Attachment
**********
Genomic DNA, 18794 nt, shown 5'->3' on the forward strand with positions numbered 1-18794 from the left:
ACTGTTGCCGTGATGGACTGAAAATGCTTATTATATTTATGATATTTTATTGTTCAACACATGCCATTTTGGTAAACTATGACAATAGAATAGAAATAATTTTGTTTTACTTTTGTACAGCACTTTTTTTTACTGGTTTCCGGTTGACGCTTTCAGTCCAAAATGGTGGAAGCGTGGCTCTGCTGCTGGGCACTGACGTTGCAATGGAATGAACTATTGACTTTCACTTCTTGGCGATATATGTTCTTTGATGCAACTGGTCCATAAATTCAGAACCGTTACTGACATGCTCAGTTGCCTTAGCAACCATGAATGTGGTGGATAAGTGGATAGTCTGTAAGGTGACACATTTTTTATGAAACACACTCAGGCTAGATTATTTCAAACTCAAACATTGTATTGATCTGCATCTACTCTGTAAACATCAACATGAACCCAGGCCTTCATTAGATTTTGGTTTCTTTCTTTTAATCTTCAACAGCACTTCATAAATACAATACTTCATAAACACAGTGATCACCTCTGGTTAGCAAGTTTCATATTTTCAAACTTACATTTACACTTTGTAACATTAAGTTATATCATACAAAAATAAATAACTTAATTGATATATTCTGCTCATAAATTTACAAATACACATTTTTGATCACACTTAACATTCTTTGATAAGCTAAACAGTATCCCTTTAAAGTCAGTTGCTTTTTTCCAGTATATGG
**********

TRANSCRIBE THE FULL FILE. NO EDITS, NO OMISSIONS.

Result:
Genomic DNA, 18794 nt, shown 5'->3' on the forward strand with positions numbered 1-18794 from the left:
ACTGTTGCCGTGATGGACTGAAAATGCTTATTATATTTATGATATTTTATTGTTCAACACATGCCATTTTGGTAAACTATGACAATAGAATAGAAATAATTTTGTTTTACTTTTGTACAGCACTTTTTTTTACTGGTTTCCGGTTGACGCTTTCAGTCCAAAATGGTGGAAGCGTGGCTCTGCTGCTGGGCACTGACGTTGCAATGGAATGAACTATTGACTTTCACTTCTTGGCGATATATGTTCTTTGATGCAACTGGTCCATAAATTCAGAACCGTTACTGACATGCTCAGTTGCCTTAGCAACCATGAATGTGGTGGATAAGTGGATAGTCTGTAAGGTGACACATTTTTTATGAAACACACTCAGGCTAGATTATTTCAAACTCAAACATTGTATTGATCTGCATCTACTCTGTAAACATCAACATGAACCCAGGCCTTCATTAGATTTTGGTTTCTTTCTTTTAATCTTCAACAGCACTTCATAAATACAATACTTCATAAACACAGTGATCACCTCTGGTTAGCAAGTTTCATATTTTCAAACTTACATTTACACTTTGTAACATTAAGTTATATCATACAAAAATAAATAACTTAATTGATATATTCTGCTCATAAATTTACAAATACACATTTTTGATCACACTTAACATTCTTTGATAAGCTAAACAGTATCCCTTTAAAGTCAGTTGCTTTTTTCCAGTATATGG